Monday, January 24, 2022

Catch Mercury if You Can!



By Mike P. Usher

As the too bright Moon in the east is nearly full, we might as well look westward to a slightly darker sky. Venus is unmistakable as it floats high in the west; it is in fact the brightest object in the night sky other than the Moon.

Below Venus, and a little to the right and just above the horizon lies the planet Mercury. Mercury is much more difficult to locate than Venus; at the time and date of the chart it’s only a little brighter than Polaris. During the next several days it will rise higher above the horizon each night and grow a little brighter. Mercury is hard to spot as it is rarely or never seen when the sky is completely dark. It orbits quite close to the Sun and so from our point of view Mercury is never too far from our home star. Because of the tilt of its orbit Mercury will rise higher when viewed from southern hemisphere than it does here north of the equator.

Due to a series of mistaken observations and misinterpretations Mercury was long thought to have a day as long as its year (88 Earth days). In other words, one side always faced the Sun while the other side lay in perpetual darkness. About 50 years ago astronomers bounced radar off its surface and discovered to their surprise that Mercury rotates after all, revolving exactly three times for every two orbits around the Sun. When combined with its high orbital speed and elliptical orbit this gives rise to the strangest looking day in the Solar System.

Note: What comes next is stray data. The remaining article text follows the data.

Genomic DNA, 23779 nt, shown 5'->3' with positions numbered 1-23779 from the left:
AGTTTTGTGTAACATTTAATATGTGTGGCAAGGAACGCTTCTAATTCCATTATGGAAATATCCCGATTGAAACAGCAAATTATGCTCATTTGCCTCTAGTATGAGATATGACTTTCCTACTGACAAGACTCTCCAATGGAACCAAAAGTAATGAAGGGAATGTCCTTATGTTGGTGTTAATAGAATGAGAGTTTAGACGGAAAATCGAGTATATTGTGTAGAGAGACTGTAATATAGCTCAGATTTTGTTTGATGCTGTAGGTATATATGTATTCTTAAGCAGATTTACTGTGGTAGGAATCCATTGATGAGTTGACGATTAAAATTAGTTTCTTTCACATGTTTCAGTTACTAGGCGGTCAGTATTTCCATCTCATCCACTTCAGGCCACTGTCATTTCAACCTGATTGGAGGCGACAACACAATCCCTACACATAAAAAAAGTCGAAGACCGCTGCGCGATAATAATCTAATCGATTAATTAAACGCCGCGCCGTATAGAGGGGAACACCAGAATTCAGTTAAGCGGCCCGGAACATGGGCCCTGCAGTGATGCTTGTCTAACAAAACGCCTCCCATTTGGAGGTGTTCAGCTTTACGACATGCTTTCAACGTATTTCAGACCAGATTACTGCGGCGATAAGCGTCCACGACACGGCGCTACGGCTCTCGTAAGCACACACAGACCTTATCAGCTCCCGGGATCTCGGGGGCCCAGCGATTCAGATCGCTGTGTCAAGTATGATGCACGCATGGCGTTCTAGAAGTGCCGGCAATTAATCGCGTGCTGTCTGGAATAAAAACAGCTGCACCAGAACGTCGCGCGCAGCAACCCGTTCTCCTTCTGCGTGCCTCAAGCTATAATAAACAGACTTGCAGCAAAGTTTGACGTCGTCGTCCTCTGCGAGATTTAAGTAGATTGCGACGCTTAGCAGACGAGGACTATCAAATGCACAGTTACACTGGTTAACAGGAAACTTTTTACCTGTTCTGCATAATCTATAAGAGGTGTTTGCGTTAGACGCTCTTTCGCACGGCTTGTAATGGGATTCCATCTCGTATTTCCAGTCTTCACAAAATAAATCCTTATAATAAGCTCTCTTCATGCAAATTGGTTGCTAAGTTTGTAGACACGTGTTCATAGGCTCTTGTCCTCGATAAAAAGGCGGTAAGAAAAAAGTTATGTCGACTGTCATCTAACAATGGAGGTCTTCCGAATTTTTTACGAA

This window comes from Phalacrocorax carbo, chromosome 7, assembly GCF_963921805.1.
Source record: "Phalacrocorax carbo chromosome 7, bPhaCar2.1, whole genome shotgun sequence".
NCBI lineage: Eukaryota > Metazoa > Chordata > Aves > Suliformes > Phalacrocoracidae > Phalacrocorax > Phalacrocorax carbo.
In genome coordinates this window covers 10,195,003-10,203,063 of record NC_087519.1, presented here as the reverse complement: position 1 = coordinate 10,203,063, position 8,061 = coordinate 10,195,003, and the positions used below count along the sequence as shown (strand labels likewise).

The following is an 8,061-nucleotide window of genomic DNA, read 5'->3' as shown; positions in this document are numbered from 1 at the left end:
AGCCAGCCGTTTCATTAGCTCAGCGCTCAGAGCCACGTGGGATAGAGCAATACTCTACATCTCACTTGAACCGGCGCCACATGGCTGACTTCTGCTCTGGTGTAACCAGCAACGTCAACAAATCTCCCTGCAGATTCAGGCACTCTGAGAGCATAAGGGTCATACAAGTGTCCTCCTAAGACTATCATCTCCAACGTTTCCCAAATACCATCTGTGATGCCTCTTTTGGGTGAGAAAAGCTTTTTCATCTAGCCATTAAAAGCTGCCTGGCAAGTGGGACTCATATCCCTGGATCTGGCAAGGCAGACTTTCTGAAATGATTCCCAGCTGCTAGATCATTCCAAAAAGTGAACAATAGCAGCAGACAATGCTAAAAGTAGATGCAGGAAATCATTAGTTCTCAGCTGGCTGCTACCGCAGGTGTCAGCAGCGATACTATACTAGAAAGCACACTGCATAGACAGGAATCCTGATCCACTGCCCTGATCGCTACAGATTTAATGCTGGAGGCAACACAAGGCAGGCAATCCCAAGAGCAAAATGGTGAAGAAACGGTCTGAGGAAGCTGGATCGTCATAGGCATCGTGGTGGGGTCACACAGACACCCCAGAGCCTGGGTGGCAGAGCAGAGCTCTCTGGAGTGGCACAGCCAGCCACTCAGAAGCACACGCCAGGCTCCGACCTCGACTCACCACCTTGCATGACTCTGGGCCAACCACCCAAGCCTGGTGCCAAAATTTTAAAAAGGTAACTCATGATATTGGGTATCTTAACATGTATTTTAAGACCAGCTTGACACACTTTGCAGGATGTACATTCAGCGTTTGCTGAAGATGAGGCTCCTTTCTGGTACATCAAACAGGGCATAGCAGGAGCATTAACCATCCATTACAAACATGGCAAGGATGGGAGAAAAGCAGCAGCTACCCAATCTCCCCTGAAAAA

At certain spots on the Mercurian surface an astronaut standing there would see the Sun rise in the normal fashion. Then the Sun changes its mind and slips back below the horizon! Changing direction again it rises once more and proceeds across the sky. Upon reaching the other horizon the Sun sets, then rises once more for a final goodbye before it sets for good.

You could see the Sun dance while standing anywhere on Mercury where the Sun is shining, but you would only see the double sunrises and sunsets from certain narrow bands of longitude.

See you next time!


Mr. Usher is a director of the Everglades Astronomical Society, which meets the second Tuesday each month at 7 PM in the Norris Center at Cambier Park in Naples.

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